Hundreds of different sea birds from near and far come to nest here in the magnificent setting of steep granite cliffs and heather every spring.
The Reserve covers a coastal strip of jagged, granite cliffs which are up to 70 metres high.
The vegetation forms different ecological bands ranging from sparse cliff plants and short grass exposed to the salty spray to the slightly more protected heathland of the plateau thick with bracken in its more sheltered parts. The landscape of the Reserve is very craggy along the coastline, but the inland plateau is equally varied and interspersed with little valleys and dells. The highest point of the Reserve is 85 metres.
A great diversity of sea birds
Among the ocean-going sea birds which visit the Reserve are black-legged kittiwakes, common guillemots, Northern fulmar and European storm petrel. Coastal species include the European shag, the herring gull, the lesser black-backed gull and the great black-backed gull.
The heathland, coastal grassland and cliffs are the all year round home of other remarkable birds including ravens, red-billed choughs and peregrine falcons, all three of which have become very rare species in Brittany.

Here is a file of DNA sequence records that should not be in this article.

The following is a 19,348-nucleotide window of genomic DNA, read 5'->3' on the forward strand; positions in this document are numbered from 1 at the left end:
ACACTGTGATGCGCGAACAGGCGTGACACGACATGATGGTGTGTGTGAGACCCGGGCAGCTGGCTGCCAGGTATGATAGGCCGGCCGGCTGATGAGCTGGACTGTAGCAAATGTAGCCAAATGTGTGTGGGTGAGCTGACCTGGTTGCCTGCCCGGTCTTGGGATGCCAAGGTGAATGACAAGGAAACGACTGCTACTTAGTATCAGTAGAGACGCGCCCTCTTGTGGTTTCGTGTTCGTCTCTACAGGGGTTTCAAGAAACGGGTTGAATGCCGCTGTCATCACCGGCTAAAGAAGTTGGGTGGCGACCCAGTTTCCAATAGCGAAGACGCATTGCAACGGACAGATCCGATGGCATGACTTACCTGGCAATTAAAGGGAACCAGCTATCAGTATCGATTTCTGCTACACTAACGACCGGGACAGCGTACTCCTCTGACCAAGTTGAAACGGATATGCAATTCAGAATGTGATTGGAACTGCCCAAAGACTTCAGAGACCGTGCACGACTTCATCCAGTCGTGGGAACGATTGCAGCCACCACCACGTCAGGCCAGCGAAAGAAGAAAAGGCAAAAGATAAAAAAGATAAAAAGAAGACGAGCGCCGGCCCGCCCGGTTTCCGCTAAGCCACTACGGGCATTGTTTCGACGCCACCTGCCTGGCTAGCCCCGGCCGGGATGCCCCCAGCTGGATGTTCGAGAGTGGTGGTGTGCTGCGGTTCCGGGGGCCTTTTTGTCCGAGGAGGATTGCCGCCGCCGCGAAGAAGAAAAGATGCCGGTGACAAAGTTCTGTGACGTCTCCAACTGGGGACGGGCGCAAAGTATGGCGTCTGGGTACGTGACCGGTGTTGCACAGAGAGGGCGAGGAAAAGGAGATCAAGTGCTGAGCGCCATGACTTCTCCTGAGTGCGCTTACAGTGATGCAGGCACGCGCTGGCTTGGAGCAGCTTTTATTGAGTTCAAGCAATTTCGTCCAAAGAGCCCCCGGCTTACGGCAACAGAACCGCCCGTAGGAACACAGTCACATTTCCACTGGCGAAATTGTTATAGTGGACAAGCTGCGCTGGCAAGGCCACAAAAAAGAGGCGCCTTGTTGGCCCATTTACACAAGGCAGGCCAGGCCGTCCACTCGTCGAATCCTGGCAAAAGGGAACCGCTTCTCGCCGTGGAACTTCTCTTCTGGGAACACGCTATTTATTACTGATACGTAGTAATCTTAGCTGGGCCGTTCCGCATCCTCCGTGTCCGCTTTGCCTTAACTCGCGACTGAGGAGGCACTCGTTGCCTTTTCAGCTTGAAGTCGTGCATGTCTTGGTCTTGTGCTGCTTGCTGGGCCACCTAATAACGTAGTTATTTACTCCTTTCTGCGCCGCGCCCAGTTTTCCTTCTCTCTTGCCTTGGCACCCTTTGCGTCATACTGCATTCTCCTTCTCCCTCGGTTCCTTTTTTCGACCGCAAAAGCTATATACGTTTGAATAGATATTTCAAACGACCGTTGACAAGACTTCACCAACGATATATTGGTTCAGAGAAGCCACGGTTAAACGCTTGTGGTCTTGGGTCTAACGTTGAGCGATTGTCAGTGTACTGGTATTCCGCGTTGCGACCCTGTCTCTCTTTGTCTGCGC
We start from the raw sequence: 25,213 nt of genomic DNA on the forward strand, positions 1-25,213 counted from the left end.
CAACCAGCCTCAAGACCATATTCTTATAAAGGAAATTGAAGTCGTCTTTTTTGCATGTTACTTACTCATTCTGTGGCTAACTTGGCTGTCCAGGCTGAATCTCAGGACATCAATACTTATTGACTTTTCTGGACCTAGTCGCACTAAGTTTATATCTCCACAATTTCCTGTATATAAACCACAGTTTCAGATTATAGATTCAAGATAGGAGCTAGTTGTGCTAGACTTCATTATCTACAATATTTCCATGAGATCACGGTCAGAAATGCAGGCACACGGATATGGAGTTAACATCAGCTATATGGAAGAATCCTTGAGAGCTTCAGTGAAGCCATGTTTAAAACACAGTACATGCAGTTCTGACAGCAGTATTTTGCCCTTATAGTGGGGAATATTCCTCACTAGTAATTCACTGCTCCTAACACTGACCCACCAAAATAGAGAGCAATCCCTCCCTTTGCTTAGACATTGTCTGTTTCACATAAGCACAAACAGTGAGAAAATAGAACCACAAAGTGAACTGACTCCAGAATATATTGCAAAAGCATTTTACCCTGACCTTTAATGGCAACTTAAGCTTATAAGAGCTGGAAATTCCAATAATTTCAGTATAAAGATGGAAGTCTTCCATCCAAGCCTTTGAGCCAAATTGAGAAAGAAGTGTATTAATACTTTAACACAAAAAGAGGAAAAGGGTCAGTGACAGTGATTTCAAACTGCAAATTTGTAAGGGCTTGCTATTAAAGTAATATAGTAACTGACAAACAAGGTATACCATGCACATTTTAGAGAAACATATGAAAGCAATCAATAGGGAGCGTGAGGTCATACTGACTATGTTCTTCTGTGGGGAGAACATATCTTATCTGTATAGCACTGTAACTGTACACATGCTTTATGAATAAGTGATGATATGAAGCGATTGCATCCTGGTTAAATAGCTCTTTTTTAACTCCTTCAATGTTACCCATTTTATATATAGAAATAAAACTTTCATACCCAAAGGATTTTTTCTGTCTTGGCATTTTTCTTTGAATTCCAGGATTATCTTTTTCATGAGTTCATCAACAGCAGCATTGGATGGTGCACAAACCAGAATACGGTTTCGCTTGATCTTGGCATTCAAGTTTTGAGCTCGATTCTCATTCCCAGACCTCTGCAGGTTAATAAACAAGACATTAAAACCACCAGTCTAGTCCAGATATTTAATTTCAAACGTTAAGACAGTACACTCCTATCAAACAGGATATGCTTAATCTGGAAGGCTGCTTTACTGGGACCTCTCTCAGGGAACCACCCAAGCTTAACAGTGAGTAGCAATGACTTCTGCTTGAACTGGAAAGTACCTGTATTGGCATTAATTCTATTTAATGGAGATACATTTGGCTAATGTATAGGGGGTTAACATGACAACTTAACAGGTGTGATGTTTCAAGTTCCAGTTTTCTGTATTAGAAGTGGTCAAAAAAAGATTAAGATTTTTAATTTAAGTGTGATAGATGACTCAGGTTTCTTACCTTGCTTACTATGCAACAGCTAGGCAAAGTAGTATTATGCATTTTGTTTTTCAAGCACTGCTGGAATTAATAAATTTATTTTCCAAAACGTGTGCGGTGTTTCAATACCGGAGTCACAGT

Grazing land and the red-billed chough
For almost thirty years the Reserve authorities have managed the land in the age-old manner by grazing sheep and horses. The close-cropped vegetation allows the red-billed chough to find the ground insects it needs for food, which explains why it has returned to nest in the Reserve after a long absence.
In addition, the Landes de Bretagne sheep which graze the moorland have thus been saved from extinction. The biodiversity is completed by Dartmoor ponies which graze the area very effectively for part of the year, common kestrels and numerous small birds such as yellowhammers, meadow pipits, common stonechats, Dartford warblers and linnets.
Origins of the Reserve
The Reserve covers 50 hectares of the cliffs and rocky islets of Cap-Sizun which are richest in birdlife. It has been the site of a ringing programme for scientific study and research on the black-legged kittiwake. The Reserve has been open to the public ever since it was set up and has played a pioneering role in environmental education in Brittany.
chemin de Kerisit 29770 Goulien
Tél. : 06 86 53 67 48